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The Bad:

He’s a different dog. I’m not the only one who has deconditioned. He does not gallop anymore. He runs in short bursts, looking stiff and out of breath. It seems as if he has aged 5 years this year.

And then there is my body. I woke up the next day feeling like I had been on a rollercoaster. It was very obviously from the jostling of the scooter. My spine hurt from my tailbone up to my skull, my neck was killing me and my head hurt badly ~ a headache that felt like a direct result of neck strain and my brain hitting the inside of my cranium. The pavement around the cemetery was pretty smooth… I thought. It never occurred to me that my body would be so rattled. I wound up taking Tinazidine to help and you know how bad it has to be for me to take a drug.

The Ugly:

Who knows the exact reason, but, after the walk with my dog and taking Tizanidine, my sleep disappeared. I mean, GONE. I went from 7-9 broken, unrefreshing hours to 2-3 broken hours. Here’s a look at a few of my Zeo sleep graphs:

2:45am to 10:45am

2:45am to 10:45am

3:45am to 10:45am

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11pm to 6:15am

Melatonin, valerian, magnesium, Tylenol did nothing. More Tizanidine did nothing. My usual dose of Unisom (1/4 pill) did nothing. I finally tried Trazodone! Nothing. Panic. I laid low, didn’t expend any energy, waited for the horrific crash… After the first night, I was in very bad shape ~ stiffness, muscle and bone pain, breathing difficulty, dizziness, higher heart rate, flu-ish ~ but, oddly, as the insomnia streak continued, my symptoms didn’t get worse. I was laughing at tv yesterday, thinking, Why don’t I feel worse?? I stopped all supplements and, last night, I took 1/2 a Unisom pill (double dose!) and didn’t wear the cpap. And slept 8 hours. Oh, thank god. I worry about not wearing the cpap and I certainly needed more than 8 hours, but I am very, very grateful this morning.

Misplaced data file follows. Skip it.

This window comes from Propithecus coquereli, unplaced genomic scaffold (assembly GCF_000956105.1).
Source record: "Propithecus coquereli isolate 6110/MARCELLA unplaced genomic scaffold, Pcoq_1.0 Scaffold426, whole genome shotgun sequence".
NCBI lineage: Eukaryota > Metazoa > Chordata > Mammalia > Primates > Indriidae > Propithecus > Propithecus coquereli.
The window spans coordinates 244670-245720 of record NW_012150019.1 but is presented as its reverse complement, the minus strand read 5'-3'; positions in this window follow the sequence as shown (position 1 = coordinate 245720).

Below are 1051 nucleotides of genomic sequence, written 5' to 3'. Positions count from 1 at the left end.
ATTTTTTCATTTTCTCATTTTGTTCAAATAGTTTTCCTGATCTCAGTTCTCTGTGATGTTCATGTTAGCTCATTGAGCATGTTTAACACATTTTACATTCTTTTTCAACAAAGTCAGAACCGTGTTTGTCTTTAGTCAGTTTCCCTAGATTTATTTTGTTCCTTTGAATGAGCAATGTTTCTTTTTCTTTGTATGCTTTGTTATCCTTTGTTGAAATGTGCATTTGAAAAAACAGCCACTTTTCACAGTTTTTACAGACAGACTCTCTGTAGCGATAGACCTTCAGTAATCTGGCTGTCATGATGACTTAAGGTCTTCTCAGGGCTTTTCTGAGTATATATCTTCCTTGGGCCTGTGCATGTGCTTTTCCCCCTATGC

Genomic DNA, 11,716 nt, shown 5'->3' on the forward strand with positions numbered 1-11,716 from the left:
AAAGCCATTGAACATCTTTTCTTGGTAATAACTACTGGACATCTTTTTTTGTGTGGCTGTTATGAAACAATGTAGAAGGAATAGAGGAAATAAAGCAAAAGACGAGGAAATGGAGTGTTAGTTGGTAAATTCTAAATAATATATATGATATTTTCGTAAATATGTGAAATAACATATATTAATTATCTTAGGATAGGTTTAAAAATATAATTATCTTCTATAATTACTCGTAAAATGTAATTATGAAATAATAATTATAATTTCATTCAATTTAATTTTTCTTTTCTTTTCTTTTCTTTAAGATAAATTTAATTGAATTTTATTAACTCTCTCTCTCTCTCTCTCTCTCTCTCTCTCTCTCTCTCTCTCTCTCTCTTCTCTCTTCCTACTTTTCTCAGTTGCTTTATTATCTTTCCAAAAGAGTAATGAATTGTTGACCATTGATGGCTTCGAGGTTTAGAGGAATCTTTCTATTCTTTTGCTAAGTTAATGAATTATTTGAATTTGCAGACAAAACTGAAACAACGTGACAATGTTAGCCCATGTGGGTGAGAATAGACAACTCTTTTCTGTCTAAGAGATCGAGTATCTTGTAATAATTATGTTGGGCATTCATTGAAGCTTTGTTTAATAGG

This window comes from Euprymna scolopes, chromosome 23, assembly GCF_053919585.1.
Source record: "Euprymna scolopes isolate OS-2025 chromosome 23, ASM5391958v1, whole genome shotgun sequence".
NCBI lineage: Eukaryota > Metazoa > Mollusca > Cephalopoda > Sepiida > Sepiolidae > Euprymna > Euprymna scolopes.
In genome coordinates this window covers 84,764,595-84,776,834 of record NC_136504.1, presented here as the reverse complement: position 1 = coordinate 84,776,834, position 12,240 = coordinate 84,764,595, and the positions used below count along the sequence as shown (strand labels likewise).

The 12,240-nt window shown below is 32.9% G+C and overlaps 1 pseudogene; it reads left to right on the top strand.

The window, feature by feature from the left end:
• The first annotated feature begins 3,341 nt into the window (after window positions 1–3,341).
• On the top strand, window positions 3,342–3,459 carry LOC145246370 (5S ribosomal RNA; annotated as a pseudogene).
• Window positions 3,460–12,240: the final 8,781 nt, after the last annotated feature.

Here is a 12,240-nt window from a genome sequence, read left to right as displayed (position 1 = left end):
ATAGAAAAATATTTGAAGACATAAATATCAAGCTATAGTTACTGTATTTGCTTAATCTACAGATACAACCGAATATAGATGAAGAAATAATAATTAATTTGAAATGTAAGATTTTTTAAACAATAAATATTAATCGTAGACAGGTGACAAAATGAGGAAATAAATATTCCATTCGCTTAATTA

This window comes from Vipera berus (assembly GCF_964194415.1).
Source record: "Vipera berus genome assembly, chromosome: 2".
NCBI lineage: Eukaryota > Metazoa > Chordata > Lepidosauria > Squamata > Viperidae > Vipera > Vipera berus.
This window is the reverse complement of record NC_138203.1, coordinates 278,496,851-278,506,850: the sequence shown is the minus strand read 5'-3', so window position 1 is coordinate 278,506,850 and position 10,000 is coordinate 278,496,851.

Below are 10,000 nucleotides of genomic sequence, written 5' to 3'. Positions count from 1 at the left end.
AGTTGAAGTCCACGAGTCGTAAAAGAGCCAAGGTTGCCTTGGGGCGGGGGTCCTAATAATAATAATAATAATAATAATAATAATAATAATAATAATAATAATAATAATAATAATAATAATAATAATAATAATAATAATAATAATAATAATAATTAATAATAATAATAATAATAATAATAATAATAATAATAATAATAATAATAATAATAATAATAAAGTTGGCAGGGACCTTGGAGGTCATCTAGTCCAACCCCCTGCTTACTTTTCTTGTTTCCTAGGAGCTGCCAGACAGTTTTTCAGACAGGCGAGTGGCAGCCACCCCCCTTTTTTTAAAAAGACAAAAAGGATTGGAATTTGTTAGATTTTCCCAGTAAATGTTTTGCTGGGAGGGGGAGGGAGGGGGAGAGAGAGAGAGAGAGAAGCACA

Last night. An hour straight of deep sleep! Zzzzz…

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Oh, Happiness is Happening

After the exhausting week that I visited the Good Doctor and had my traumatic trip to the massage, I emailed my family and close friends and said that I wasn’t going to talk on the phone or skype for a few weeks in order to rest up for and recover from my father’s visit. I cancelled all appointments, also. It wound up being 18 days with no human interaction other than my husband and the 4 days with my father and sister here. After such a long quiet spell, I didn’t feel any better physically, unfortunately, but it was freeing to not have to go to counseling or a doctor or physical therapy… the incessant quest for healing is quite exhausting.

During that time, I put away the heavy ME/CFS books and inhaled David Sedaris’s “When You Are Engulfed in Flames” like it was fresh, mountain air (note to people with ME: he writes in short, easy to digest, hilarious vignettes ~ highly recommended for our brains). I injected some music into my daily rotation of meditations, visualizations, brain wave CDs etc. One day, I listened to every Radiohead album in chronological order (bar the very first and the most recent, neither of which I own).